Adult spontaneous hypoglycaemia: preface

Adult spontaneous hypoglycaemia: preface

Hypoglycaemia in adults has many causes; however, in clinical practice it usually occurs in patients with diabetes over-treated with insulin or oral hypoglycaemic drugs. Although uncommon, it is important to recognise spontaneous (non-diabetic) hypoglycaemia and its aetiology because preventative or curative therapy is often available.

Spontaneous hypoglycaemia is not a diagnosis but a manifestation of underlying disease. Investigation of hypoglycaemia and suspected hypoglycaemia involves a high index of suspicion, confirmation or exclusion of hypoglycaemia and elucidation of the cause after confirmed hypoglycaemia.

The investigation of hypoglycaemia and suspected hypoglycaemia, however, is fraught with avoidable potential pitfalls (1-4):

  • Failure to recognise subacute neuroglycopaenia as a clinical manifestation of spontaneous hypoglycaemia.
  • Failure to recognise that neuroglycopaenic symptoms may be non-specific. Acute and subacute neuroglycopaenia may only be confidently confirmed when Whipple’s triad is fulfilled; namely neuroglycopaenic symptoms, a low blood glucose and symptoms relieved by raising blood glucose to or above normal.
  • Failure to confirm or refute hypoglycaemia during symptoms.
  • Mislabelling healthy individuals as “hypoglycaemic” resulting in the “worried well syndrome”.
  • Inappropriate use of obsolete investigations, such as the prolonged oral glucose tolerance test.
  • Failure to provide hypoglycaemic samples in which to measure pancreatic hormones, counter-regulatory hormones and non-glucose substrates.
  • Measurement of pancreatic hormones, counter-regulatory hormones and non-glucose substrates in non-hypoglycaemic samples.
  • Failure to recognise assay limitations, in particular immunoassays.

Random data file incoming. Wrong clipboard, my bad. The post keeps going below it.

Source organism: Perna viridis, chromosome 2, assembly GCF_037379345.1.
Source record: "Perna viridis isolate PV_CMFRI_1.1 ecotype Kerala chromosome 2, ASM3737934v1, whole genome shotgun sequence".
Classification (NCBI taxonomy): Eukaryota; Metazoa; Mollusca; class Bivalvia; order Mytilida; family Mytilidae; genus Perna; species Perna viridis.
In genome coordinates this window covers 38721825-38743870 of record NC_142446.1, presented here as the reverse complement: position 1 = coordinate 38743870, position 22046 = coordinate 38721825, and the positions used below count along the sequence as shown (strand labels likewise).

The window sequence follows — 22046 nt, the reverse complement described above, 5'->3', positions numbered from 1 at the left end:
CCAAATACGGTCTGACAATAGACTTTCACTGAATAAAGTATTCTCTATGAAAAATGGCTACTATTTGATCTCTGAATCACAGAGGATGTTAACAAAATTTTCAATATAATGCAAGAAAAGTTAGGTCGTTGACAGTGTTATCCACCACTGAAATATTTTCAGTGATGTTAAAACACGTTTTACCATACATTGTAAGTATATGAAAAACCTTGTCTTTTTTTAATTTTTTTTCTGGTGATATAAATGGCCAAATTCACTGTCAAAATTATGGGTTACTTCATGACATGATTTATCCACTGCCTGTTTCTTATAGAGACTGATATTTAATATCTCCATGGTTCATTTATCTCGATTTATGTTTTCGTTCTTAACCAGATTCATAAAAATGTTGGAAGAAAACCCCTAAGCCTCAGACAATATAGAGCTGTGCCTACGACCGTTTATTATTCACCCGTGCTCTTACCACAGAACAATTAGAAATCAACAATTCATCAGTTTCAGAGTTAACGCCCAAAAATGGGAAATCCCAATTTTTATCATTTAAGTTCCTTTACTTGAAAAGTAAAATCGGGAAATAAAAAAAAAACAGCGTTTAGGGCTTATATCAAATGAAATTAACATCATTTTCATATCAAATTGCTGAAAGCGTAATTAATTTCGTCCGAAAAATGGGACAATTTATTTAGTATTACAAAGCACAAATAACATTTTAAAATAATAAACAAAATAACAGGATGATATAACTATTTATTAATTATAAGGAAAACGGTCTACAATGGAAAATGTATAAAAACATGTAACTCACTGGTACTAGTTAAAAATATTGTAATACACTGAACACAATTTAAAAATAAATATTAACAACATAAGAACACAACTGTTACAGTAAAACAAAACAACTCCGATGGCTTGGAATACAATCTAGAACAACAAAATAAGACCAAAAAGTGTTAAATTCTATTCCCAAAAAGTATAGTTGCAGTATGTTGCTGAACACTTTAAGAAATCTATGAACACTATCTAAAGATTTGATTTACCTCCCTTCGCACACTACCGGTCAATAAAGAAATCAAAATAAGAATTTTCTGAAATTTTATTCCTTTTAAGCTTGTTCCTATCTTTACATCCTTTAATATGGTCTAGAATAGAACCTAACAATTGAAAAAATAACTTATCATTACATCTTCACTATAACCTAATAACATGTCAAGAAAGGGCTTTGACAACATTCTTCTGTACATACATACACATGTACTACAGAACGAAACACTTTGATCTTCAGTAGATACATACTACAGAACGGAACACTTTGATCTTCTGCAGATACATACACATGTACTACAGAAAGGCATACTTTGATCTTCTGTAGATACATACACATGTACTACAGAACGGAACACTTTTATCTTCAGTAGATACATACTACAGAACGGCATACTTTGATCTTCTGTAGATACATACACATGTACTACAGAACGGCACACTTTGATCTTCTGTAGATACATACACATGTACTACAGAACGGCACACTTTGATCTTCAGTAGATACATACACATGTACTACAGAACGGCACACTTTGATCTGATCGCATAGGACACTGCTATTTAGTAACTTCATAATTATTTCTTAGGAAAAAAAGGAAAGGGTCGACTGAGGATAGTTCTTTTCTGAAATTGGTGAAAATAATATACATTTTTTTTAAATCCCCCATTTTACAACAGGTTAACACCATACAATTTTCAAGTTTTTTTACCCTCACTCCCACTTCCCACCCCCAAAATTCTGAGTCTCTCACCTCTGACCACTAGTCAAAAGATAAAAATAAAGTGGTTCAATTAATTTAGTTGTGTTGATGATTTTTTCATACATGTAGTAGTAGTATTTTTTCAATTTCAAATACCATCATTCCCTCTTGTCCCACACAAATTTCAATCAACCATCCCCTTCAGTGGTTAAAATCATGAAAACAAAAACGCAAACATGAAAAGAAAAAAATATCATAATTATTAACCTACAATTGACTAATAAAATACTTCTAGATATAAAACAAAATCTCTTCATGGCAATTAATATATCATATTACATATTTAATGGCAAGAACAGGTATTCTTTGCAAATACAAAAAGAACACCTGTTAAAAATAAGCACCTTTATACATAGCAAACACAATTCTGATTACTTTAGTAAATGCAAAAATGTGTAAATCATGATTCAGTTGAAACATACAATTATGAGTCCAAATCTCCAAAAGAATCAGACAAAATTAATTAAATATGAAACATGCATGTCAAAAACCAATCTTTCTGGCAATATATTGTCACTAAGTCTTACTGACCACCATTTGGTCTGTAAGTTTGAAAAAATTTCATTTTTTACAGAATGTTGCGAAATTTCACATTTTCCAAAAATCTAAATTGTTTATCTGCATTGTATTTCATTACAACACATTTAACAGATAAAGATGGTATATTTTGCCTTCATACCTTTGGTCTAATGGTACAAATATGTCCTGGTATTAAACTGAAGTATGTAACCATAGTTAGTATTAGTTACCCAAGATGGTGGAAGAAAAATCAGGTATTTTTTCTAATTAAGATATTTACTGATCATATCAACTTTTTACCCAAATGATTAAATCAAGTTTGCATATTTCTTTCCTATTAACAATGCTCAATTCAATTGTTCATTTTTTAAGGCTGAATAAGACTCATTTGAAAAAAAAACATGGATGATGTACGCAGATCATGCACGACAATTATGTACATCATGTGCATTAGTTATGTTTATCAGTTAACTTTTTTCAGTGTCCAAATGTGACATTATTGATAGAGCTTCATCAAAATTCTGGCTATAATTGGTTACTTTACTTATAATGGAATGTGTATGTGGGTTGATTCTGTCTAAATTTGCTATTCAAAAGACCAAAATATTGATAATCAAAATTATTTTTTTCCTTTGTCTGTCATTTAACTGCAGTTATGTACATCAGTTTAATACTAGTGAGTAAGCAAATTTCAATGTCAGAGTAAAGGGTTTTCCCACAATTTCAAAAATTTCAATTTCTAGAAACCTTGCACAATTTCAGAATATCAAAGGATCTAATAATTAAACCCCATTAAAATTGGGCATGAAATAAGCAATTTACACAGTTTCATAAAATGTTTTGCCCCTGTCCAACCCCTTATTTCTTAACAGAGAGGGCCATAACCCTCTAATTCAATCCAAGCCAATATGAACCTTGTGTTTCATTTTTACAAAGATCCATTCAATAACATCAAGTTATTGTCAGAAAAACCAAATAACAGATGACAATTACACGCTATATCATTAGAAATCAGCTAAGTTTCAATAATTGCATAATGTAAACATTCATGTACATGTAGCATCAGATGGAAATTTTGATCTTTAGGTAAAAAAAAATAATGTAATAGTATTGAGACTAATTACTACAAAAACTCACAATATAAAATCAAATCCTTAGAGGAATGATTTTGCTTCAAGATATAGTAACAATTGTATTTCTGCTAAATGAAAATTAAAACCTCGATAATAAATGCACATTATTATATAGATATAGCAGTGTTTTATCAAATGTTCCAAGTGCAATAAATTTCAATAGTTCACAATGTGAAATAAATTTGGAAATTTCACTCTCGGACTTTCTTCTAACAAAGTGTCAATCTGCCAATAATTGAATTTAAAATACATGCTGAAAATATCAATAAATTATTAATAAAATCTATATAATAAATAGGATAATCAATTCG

• Failure to exclude factitious hypoglycaemia, autoimmune hypoglycaemia and non-insulinoma pancreatogenous hypoglycemia syndrome before diagnosing insulinoma.


All authors have provided up-to-date and informative reviews which will be of interest to our readers. I thank Vincent Marks for asking me to co-author his account of forensic hypoglycaemia—a privilege. Prof. Marks has indicated that this will be his last academic publication but maybe we can persuade him otherwise.

Funding: None.


Provenance and Peer Review: This article was commissioned by editorial office, Journal of Laboratory and Precision Medicine for the series “Adult Spontaneous Hypoglycaemia”. The article did not undergo external peer review.

Conflicts of Interest: The author has completed the ICMJE uniform disclosure form (available at The series “Adult Spontaneous Hypoglycaemia” was commissioned by the editorial office without any funding or sponsorship. RG served as the unpaid Guest Editor of the series and serves as an unpaid Associate Editor-in-Chief of Journal of Laboratory and Precision Medicine.

Ethical Statement: The author is accountable for all aspects of this work in ensuring that questions related to the accuracy or integrity of any part of this work are appropriately investigated and resolved.

Open Access Statement: This is an Open Access article distributed in accordance with the Creative Commons Attribution-NonCommercial-NoDerivs 4.0 International License (CC BY-NC-ND 4.0), which permits the non-commercial replication and distribution of the article with the strict proviso that no changes or edits are made and the original work is properly cited (including links to both the formal publication through the relevant DOI and the license). See:


  1. Cryer PE, Axelrod L, Grossman AB, et al. Evaluation and management of adult hypoglycemic disorders: an Endocrine Society Clinical Practice Guideline. J Clin Endocrinol Metab 2009;94:709-28. [Crossref] [PubMed]
  2. Gama R, Teale JD, Marks V. Best practice No 173: clinical and laboratory investigation of adult spontaneous hypoglycaemia. J Clin Pathol 2003;56:641-6. [Crossref] [PubMed]
  3. Griffiths MJ, Gama R. Adult spontaneous hypoglycaemia. Hosp Med 2005;66:277-83. [PubMed]
  4. Yager J, Young RT. Sounding board: non-hypoglycaemia is an epidemic condition. N Engl J Med 1974;291:907-8. [Crossref] [PubMed]
Rousseau Gama

Rousseau Gama1,2

1School of Medicine and Clinical Practice,University of Wolverhampton, Wolverhampton, UK;
2Black Country Pathology Services, Royal Wolverhampton Hospitals NHS Trust, Wolverhampton, UK.

Received: 12 August 2021; Accepted: 25 August 2021; Published: 30 October 2021.

doi: 10.21037/jlpm-2021-03

doi: 10.21037/jlpm-2021-03
Cite this article as: Gama R. Adult spontaneous hypoglycaemia: preface. J Lab Precis Med 2021;6:25.

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